This is a copy of the slides presented at the meeting but not formally written up for the volume.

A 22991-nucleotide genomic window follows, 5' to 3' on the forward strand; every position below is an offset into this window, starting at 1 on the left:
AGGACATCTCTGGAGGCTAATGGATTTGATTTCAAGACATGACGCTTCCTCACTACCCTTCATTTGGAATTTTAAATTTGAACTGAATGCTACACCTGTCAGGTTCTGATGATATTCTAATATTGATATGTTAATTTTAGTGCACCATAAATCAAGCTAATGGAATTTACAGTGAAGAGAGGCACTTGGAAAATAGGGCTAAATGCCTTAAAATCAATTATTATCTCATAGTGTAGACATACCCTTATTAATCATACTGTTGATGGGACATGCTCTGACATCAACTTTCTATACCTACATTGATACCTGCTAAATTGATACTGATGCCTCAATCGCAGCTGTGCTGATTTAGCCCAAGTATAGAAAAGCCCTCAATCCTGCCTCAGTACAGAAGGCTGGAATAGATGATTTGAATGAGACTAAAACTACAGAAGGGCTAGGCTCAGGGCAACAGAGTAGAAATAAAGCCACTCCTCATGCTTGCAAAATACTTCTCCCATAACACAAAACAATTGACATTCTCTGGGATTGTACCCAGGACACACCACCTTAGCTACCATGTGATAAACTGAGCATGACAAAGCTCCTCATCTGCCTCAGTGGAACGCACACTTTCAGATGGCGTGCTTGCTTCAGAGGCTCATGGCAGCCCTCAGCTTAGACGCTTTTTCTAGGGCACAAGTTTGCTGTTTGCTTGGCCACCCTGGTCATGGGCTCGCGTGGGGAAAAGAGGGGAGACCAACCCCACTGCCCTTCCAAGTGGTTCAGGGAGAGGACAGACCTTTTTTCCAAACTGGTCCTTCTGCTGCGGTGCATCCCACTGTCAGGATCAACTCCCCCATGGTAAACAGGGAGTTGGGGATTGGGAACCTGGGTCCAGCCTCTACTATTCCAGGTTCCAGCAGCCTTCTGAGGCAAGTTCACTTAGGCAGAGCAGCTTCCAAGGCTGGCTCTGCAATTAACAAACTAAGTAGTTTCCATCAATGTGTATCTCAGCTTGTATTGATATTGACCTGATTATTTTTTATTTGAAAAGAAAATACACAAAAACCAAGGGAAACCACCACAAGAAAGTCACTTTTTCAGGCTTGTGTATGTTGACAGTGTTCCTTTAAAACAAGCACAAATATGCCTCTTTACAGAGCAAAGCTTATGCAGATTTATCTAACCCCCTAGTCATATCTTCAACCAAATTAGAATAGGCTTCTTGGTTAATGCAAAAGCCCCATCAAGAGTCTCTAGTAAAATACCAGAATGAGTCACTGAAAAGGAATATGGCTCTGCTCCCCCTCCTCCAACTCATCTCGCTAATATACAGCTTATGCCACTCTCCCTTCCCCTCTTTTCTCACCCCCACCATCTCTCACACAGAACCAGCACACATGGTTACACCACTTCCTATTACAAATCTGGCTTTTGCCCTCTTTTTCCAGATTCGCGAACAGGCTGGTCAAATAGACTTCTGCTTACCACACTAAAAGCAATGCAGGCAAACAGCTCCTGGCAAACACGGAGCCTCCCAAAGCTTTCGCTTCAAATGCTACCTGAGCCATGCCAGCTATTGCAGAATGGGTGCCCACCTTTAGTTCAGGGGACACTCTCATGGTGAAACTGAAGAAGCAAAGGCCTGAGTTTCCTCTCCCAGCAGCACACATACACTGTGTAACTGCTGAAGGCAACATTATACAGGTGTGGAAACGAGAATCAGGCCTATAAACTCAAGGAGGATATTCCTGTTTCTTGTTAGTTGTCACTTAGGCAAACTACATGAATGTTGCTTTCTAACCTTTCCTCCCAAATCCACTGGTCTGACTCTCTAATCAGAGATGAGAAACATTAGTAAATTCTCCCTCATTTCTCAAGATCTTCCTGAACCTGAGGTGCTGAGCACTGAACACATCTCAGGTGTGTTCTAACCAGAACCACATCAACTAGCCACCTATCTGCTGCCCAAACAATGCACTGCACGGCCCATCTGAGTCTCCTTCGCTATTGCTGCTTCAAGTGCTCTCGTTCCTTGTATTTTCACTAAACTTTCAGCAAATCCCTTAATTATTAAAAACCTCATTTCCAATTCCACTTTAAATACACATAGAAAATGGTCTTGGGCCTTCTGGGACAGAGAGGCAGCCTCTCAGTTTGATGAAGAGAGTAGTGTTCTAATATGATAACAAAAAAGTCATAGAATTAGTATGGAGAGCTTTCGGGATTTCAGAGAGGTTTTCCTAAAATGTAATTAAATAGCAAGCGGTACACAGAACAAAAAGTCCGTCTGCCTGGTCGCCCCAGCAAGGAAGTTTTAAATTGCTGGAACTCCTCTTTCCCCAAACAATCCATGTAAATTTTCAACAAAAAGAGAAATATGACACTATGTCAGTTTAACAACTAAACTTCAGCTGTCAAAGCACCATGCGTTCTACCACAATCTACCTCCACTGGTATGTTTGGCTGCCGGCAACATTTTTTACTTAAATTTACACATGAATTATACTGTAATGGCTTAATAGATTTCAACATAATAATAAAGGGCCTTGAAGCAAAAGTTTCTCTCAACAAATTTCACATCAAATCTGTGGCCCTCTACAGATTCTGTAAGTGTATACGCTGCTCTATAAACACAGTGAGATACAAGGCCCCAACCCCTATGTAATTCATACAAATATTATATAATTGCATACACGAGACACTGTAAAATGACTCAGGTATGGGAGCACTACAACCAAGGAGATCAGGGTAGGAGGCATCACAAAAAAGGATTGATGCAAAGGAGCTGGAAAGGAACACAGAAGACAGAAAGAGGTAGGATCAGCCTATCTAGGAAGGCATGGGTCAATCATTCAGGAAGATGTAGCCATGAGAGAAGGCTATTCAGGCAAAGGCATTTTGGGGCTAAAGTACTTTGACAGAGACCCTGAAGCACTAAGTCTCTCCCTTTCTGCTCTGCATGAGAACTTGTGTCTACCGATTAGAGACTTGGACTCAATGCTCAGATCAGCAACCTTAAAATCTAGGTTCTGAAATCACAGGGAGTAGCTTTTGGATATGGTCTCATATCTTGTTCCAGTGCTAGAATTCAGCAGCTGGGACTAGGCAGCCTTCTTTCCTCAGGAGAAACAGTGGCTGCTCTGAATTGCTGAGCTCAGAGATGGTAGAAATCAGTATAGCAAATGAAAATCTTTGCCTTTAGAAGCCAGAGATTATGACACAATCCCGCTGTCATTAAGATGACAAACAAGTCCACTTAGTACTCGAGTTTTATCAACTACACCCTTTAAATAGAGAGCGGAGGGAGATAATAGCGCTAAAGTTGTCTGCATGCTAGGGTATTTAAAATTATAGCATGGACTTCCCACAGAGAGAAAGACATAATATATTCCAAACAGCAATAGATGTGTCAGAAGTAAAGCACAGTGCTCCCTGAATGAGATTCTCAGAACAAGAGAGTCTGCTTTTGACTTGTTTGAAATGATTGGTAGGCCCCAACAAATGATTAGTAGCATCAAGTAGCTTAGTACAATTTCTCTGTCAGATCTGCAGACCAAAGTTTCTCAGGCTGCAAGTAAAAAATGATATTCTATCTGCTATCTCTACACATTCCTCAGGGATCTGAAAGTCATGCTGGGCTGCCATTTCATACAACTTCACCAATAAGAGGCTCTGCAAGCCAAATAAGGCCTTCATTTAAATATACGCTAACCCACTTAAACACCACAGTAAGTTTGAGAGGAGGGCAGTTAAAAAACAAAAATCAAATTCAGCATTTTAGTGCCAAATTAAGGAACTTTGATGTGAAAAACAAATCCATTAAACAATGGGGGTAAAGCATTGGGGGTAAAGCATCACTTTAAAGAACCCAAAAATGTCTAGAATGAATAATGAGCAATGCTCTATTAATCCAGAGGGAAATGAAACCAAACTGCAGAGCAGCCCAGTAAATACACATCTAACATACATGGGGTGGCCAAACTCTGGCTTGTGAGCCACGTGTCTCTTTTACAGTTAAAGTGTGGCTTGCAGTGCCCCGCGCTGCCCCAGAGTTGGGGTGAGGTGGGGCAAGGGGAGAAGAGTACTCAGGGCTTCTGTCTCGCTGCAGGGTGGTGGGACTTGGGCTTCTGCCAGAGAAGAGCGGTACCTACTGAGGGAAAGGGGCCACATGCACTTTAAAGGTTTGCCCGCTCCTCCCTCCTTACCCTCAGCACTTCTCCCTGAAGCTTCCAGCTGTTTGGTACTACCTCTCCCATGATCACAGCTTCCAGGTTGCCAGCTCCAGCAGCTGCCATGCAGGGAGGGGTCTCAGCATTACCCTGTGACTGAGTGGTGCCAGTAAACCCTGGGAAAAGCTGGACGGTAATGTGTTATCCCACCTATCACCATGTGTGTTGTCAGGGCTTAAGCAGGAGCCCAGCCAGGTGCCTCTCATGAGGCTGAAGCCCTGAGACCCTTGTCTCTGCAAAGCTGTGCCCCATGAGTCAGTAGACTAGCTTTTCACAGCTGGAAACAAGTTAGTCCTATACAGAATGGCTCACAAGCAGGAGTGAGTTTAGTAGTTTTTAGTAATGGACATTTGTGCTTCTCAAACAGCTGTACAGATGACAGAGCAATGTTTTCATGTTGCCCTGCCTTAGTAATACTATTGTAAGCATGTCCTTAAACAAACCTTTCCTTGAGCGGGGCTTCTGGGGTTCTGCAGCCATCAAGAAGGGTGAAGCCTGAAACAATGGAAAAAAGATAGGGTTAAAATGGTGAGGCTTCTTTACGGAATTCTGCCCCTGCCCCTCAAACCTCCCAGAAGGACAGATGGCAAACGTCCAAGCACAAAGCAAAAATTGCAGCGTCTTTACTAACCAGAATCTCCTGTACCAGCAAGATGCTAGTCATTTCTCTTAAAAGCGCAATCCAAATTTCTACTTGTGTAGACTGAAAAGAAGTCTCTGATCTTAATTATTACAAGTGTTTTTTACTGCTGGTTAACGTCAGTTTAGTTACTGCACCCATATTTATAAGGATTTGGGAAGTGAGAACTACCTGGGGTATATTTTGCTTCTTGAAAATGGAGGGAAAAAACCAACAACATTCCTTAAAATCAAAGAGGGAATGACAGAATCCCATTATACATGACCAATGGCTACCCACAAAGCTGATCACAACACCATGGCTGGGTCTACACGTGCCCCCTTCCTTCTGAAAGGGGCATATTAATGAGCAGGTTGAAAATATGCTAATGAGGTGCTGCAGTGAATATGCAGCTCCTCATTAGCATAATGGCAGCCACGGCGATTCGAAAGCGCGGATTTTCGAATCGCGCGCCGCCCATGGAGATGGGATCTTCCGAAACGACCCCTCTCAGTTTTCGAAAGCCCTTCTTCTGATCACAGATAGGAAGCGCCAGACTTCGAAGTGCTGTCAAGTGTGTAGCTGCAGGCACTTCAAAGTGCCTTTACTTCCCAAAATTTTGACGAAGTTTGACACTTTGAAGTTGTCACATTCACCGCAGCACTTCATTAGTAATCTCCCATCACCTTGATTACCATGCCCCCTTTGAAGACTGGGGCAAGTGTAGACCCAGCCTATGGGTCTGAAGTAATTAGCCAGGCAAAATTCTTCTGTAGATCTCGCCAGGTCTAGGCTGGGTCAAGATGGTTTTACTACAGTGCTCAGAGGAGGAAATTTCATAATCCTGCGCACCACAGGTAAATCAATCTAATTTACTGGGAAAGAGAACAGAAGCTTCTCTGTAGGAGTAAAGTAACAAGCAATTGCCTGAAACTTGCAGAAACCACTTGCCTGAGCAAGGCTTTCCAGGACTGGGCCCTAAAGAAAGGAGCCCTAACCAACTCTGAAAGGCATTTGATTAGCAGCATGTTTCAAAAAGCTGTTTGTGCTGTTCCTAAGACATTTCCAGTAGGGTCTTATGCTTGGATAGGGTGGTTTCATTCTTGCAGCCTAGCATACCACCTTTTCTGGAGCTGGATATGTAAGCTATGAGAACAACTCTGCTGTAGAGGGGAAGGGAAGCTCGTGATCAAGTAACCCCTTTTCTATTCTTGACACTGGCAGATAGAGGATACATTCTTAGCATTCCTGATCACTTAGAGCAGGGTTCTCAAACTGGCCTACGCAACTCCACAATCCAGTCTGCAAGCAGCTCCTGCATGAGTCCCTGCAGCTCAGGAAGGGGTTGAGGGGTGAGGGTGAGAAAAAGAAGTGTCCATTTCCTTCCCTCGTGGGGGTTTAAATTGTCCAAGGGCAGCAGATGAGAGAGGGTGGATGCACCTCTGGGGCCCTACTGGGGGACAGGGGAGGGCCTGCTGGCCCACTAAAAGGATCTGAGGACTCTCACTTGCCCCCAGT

We have developed a synchrotron-based x-ray microdiffraction technique for measuring depth-resolved residual stress distribution in nanocrystalline films with submicron resolution . In this study, we further refined this technique and applied it to low-friction and high-hardness Cu-doped MoN films. These magnetron sputtered nanocomposites films consist of MoN, Mo2N, and Cu phases, whose ratio depends on Cu concentration. By using the microdiffraction technique, we discovered that both the deviatoric and the hydrostatic components of the residual stresses depend on the film depth (Fig.1). The former indicates depth-dependent distribution of biaxial stresses, while the latter implies depth-dependent defect distribution, which also depends on Cu concentration. Thermal annealing of the nanocomposite film partially relives the stress, significantly reduces the lattice spacing, and eliminates the defect gradients. These results suggest that interstitial N may play an important role in the lattice expansion and the defect gradients formed during the non-equilibrium sputtering process. Our study provides fresh insights into understanding the structure-property relations in the magnetron sputtered MoN:Cu nanocomposites films. Acknowledgements This work is supported by the Department of Energy (DOE) FreedomCAR and Vehicle Technologies Program. Use of the Advanced Photon Source is supported by the DOE Office of Science under Contract No. DE-AC02-06CH11357.  G. Chen, D. Singh, O. Eryilmaz, J. Routbort, B. C. Larson, and W. Liu, Appl. Phys. Lett. 89, 172104 (2006).